The U.S. 911 System gets over half a million calls every single day, and the very first responders are emergency dispatchers. They are responsible for interpreting the situation of a caller into actionable instructions, so medical teams, firemen or police officers can respond as soon as possible. The job of a law enforcement dispatch is quite challenging, especially with shifts lasting to 16 hours, says Eforcesoftware.com. They spend most of their time attending to frightened callers in their most frantic moments. Here are some facts you should know about the person taking your call:
The Call Hierarchy
This might sound alarming because people who dial 911 want to get their calls taken immediately, but dispatchers reveal that emergency calls don’t get answered in the order they’re received. They say that they prioritize calls that pose an immediate public danger, so calls consisting of things like domestic violence, kids and weapons come first. For instance, if you discover that your house or car was broken into, the police will only come once they’re done with other emergency cases – unless the invader is still there.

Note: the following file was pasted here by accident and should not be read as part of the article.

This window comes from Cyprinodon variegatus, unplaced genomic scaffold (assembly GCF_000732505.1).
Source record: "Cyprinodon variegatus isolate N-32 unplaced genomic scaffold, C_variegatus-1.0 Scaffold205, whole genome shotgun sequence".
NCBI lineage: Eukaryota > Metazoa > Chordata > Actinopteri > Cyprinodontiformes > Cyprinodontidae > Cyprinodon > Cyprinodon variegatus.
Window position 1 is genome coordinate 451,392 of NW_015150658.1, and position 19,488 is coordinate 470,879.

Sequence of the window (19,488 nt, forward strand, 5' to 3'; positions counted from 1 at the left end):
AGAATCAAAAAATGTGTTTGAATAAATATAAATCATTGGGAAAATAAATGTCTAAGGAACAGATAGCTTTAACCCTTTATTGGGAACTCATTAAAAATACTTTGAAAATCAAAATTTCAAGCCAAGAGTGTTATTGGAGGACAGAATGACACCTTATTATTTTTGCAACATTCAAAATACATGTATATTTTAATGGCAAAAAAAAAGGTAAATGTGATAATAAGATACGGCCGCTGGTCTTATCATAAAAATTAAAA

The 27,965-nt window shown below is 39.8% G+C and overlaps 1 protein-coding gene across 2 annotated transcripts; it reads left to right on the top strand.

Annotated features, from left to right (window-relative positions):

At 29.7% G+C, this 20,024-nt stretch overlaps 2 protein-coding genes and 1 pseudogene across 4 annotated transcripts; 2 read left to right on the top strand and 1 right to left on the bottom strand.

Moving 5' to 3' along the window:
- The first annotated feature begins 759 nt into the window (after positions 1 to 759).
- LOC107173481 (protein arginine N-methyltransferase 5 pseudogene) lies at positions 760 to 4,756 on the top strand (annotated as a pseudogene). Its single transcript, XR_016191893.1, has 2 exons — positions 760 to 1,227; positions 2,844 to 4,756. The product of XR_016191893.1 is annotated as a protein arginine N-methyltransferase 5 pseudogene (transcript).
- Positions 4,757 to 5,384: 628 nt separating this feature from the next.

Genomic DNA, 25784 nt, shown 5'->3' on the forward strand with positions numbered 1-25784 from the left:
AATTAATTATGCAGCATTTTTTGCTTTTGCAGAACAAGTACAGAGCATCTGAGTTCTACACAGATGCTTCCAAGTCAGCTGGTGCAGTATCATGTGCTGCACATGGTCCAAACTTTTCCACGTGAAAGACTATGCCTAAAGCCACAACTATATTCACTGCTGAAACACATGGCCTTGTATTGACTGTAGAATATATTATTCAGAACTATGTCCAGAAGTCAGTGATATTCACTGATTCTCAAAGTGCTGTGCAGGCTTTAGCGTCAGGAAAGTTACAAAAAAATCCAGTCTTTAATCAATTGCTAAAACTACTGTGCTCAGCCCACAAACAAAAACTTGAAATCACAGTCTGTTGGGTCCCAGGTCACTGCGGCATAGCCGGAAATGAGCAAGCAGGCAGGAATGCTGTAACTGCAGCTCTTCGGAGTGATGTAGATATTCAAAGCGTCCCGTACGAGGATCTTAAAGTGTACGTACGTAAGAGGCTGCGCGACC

The Traumatizing Effect
A study regarding 911 dispatchers reveals that they’re at a huge risk for developing stress disorders because of the high amounts of upsetting calls they take. One of the dispatchers shares that a dying man who got stabbed asked her for help with his last breath. She admits that this call happened seven years ago, but it still bothered her today. Researchers reveal that grief, paranoia and insomnia will still trouble the dispatchers even when they aren’t at work. Another dispatcher says she basically knows the “geography of grief” and can point out which address a woman had suicide and which family found their sound murdered in the bedroom. Dispatchers take in a lot every moment they pick up the phone that it takes a special type of person to endure the stress. They might sound sure and secure on the phone, but they face a million emotions behind closed doors.